You're only going to make him better. Or not.

They deliver a shock. The shock works. Mr. Jones comes back to life.

Dr. Paulman walks into the room and applauds the students, who now all smile.

"Whew!" one says.

For years, students like these honed their skills on real patients in real situations, which carries risks. But in UNMC's Clinical Simulation Lab, Mr. Jones and the other mannequins expect mistakes. Students gain skills and confidence more quickly.

They're grateful for this lab, which is one of the best of its kind in the country.

"A lot of schools don't have simulation labs like this," says Kyle Smith, the med student who delivered the shock to Mr. Jones. "I think simulation like this is something that will be required in the future. But right now, it's sort of on the leading edge in teaching students.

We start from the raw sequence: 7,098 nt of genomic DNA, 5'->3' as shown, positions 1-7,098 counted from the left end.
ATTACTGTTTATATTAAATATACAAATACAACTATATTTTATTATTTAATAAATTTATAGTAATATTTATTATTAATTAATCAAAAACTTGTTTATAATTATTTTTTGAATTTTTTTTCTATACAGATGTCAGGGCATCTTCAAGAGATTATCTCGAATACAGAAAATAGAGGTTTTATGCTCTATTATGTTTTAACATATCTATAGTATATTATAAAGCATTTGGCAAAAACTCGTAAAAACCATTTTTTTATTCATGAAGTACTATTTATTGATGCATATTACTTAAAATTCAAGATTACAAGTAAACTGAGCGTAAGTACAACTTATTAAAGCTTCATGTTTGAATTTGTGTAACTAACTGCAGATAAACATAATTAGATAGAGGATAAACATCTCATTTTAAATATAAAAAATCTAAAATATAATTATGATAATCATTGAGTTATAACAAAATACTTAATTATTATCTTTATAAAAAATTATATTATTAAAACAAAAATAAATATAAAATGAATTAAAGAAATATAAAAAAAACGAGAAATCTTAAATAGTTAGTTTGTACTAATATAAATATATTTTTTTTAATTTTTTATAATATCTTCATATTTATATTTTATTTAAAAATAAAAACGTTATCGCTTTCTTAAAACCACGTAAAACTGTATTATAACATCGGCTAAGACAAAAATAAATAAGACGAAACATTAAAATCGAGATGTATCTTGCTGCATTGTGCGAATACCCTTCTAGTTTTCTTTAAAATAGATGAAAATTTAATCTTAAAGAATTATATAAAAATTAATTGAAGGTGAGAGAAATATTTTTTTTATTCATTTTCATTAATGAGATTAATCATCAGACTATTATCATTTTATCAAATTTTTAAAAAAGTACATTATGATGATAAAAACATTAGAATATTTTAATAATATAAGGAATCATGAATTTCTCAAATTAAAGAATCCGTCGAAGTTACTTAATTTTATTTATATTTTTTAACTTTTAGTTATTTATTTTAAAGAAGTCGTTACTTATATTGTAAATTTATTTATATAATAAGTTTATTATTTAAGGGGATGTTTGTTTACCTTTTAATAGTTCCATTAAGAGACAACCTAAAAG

"It isn't a substitution for real patient interaction. But I think it adds to the depth of knowledge and experience you obtain coming out of med school."

The Clinical Simulation Lab includes a ready room, 10 large exam rooms, a hospital suite and two simulation suites. It has many mannequins that allow the students to do many things. Some mannequins have skin that "heals." Students can draw fluids and insert needles again and again.

It has a new female mannequin, "Bertha Kidd." She gives birth to as many as 12 babies in one hour. She can speak. And scream. Leave me alone! The baby's coming!

Another mannequin, "Noelle," can tell you she's just taken cocaine.